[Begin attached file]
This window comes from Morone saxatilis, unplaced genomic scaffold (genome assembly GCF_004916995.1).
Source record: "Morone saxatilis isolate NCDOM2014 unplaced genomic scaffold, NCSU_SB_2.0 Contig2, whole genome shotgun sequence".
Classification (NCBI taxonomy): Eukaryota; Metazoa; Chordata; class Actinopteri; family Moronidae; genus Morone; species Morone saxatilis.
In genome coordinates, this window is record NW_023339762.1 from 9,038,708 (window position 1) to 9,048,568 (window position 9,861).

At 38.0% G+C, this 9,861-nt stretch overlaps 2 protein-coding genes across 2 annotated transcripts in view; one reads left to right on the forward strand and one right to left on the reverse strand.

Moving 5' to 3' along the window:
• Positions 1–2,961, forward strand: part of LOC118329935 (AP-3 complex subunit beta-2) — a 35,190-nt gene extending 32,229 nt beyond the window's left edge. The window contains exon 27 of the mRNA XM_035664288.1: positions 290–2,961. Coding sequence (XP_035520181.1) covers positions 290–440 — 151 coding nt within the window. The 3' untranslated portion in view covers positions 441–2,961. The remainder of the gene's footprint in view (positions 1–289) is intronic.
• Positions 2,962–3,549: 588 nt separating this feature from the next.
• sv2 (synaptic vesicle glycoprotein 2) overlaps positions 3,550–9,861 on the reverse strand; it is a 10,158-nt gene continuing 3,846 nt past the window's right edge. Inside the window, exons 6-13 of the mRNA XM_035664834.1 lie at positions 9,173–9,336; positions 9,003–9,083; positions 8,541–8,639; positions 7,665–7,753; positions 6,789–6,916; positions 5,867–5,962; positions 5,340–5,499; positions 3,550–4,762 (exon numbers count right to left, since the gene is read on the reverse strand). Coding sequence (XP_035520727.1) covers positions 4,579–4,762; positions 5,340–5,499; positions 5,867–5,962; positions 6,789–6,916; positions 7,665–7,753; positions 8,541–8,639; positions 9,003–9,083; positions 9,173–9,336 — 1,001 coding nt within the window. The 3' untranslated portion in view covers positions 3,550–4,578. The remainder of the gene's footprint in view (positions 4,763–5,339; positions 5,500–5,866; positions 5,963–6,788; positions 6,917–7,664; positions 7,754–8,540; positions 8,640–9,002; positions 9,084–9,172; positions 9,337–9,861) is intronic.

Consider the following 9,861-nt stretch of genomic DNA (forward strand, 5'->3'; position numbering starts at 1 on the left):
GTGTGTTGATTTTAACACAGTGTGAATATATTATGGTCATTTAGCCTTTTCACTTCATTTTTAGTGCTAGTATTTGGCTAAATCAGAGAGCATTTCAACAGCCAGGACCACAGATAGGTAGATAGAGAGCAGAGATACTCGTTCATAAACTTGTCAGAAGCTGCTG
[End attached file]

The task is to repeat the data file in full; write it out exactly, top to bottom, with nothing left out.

This window comes from Morone saxatilis, unplaced genomic scaffold (genome assembly GCF_004916995.1).
Source record: "Morone saxatilis isolate NCDOM2014 unplaced genomic scaffold, NCSU_SB_2.0 Contig2, whole genome shotgun sequence".
Classification (NCBI taxonomy): Eukaryota; Metazoa; Chordata; class Actinopteri; family Moronidae; genus Morone; species Morone saxatilis.
In genome coordinates, this window is record NW_023339762.1 from 9,038,708 (window position 1) to 9,048,568 (window position 9,861).

At 38.0% G+C, this 9,861-nt stretch overlaps 2 protein-coding genes across 2 annotated transcripts in view; one reads left to right on the forward strand and one right to left on the reverse strand.

Moving 5' to 3' along the window:
• Positions 1–2,961, forward strand: part of LOC118329935 (AP-3 complex subunit beta-2) — a 35,190-nt gene extending 32,229 nt beyond the window's left edge. The window contains exon 27 of the mRNA XM_035664288.1: positions 290–2,961. Coding sequence (XP_035520181.1) covers positions 290–440 — 151 coding nt within the window. The 3' untranslated portion in view covers positions 441–2,961. The remainder of the gene's footprint in view (positions 1–289) is intronic.
• Positions 2,962–3,549: 588 nt separating this feature from the next.
• sv2 (synaptic vesicle glycoprotein 2) overlaps positions 3,550–9,861 on the reverse strand; it is a 10,158-nt gene continuing 3,846 nt past the window's right edge. Inside the window, exons 6-13 of the mRNA XM_035664834.1 lie at positions 9,173–9,336; positions 9,003–9,083; positions 8,541–8,639; positions 7,665–7,753; positions 6,789–6,916; positions 5,867–5,962; positions 5,340–5,499; positions 3,550–4,762 (exon numbers count right to left, since the gene is read on the reverse strand). Coding sequence (XP_035520727.1) covers positions 4,579–4,762; positions 5,340–5,499; positions 5,867–5,962; positions 6,789–6,916; positions 7,665–7,753; positions 8,541–8,639; positions 9,003–9,083; positions 9,173–9,336 — 1,001 coding nt within the window. The 3' untranslated portion in view covers positions 3,550–4,578. The remainder of the gene's footprint in view (positions 4,763–5,339; positions 5,500–5,866; positions 5,963–6,788; positions 6,917–7,664; positions 7,754–8,540; positions 8,640–9,002; positions 9,084–9,172; positions 9,337–9,861) is intronic.

Consider the following 9,861-nt stretch of genomic DNA (forward strand, 5'->3'; position numbering starts at 1 on the left):
GTGTGTTGATTTTAACACAGTGTGAATATATTATGGTCATTTAGCCTTTTCACTTCATTTTTAGTGCTAGTATTTGGCTAAATCAGAGAGCATTTCAACAGCCAGGACCACAGATAGGTAGATAGAGAGCAGAGATACTCGTTCATAAACTTGTCAGAAGCTGCTG